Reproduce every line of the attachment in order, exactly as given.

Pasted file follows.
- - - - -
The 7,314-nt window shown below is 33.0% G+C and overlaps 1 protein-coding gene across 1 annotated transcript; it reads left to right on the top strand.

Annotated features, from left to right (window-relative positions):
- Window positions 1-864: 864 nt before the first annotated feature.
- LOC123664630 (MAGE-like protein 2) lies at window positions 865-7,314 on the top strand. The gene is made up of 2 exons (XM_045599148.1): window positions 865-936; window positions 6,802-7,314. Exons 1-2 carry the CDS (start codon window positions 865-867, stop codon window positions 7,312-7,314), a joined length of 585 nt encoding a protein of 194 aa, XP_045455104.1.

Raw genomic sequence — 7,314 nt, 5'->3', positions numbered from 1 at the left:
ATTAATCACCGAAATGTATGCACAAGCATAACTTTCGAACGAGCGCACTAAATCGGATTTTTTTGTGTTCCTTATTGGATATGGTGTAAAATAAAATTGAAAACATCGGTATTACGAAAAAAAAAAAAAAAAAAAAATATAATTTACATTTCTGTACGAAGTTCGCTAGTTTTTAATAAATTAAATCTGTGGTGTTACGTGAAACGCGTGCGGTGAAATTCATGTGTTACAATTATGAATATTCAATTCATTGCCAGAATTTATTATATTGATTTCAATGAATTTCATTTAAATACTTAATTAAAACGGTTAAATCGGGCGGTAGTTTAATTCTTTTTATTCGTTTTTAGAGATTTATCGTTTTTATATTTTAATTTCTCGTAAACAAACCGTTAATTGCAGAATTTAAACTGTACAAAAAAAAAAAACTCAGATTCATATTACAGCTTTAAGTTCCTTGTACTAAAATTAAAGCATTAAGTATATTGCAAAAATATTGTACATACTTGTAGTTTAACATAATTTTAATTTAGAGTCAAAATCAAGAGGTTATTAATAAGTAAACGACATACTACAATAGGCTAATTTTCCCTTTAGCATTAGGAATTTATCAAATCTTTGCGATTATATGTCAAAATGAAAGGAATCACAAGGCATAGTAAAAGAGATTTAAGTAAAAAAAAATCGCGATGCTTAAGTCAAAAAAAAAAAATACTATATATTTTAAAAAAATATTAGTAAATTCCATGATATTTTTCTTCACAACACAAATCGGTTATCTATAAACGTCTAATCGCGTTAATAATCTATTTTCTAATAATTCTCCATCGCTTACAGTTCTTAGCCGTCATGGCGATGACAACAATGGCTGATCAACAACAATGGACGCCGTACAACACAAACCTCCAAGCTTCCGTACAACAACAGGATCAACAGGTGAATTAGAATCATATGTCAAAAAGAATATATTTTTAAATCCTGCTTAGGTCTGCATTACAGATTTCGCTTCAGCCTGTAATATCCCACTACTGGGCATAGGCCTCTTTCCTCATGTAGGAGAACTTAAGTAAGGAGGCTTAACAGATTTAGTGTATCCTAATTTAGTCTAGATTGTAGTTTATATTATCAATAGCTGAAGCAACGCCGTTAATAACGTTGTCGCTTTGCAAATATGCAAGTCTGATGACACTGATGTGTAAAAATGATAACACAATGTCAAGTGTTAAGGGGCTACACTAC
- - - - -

The 7,314-nt window shown below is 33.0% G+C and overlaps 1 protein-coding gene across 1 annotated transcript; it reads left to right on the top strand.

Annotated features, from left to right (window-relative positions):
- Window positions 1-864: 864 nt before the first annotated feature.
- LOC123664630 (MAGE-like protein 2) lies at window positions 865-7,314 on the top strand. The gene is made up of 2 exons (XM_045599148.1): window positions 865-936; window positions 6,802-7,314. Exons 1-2 carry the CDS (start codon window positions 865-867, stop codon window positions 7,312-7,314), a joined length of 585 nt encoding a protein of 194 aa, XP_045455104.1.

Raw genomic sequence — 7,314 nt, 5'->3', positions numbered from 1 at the left:
ATTAATCACCGAAATGTATGCACAAGCATAACTTTCGAACGAGCGCACTAAATCGGATTTTTTTGTGTTCCTTATTGGATATGGTGTAAAATAAAATTGAAAACATCGGTATTACGAAAAAAAAAAAAAAAAAAAAATATAATTTACATTTCTGTACGAAGTTCGCTAGTTTTTAATAAATTAAATCTGTGGTGTTACGTGAAACGCGTGCGGTGAAATTCATGTGTTACAATTATGAATATTCAATTCATTGCCAGAATTTATTATATTGATTTCAATGAATTTCATTTAAATACTTAATTAAAACGGTTAAATCGGGCGGTAGTTTAATTCTTTTTATTCGTTTTTAGAGATTTATCGTTTTTATATTTTAATTTCTCGTAAACAAACCGTTAATTGCAGAATTTAAACTGTACAAAAAAAAAAAACTCAGATTCATATTACAGCTTTAAGTTCCTTGTACTAAAATTAAAGCATTAAGTATATTGCAAAAATATTGTACATACTTGTAGTTTAACATAATTTTAATTTAGAGTCAAAATCAAGAGGTTATTAATAAGTAAACGACATACTACAATAGGCTAATTTTCCCTTTAGCATTAGGAATTTATCAAATCTTTGCGATTATATGTCAAAATGAAAGGAATCACAAGGCATAGTAAAAGAGATTTAAGTAAAAAAAAATCGCGATGCTTAAGTCAAAAAAAAAAAATACTATATATTTTAAAAAAATATTAGTAAATTCCATGATATTTTTCTTCACAACACAAATCGGTTATCTATAAACGTCTAATCGCGTTAATAATCTATTTTCTAATAATTCTCCATCGCTTACAGTTCTTAGCCGTCATGGCGATGACAACAATGGCTGATCAACAACAATGGACGCCGTACAACACAAACCTCCAAGCTTCCGTACAACAACAGGATCAACAGGTGAATTAGAATCATATGTCAAAAAGAATATATTTTTAAATCCTGCTTAGGTCTGCATTACAGATTTCGCTTCAGCCTGTAATATCCCACTACTGGGCATAGGCCTCTTTCCTCATGTAGGAGAACTTAAGTAAGGAGGCTTAACAGATTTAGTGTATCCTAATTTAGTCTAGATTGTAGTTTATATTATCAATAGCTGAAGCAACGCCGTTAATAACGTTGTCGCTTTGCAAATATGCAAGTCTGATGACACTGATGTGTAAAAATGATAACACAATGTCAAGTGTTAAGGGGCTACACTAC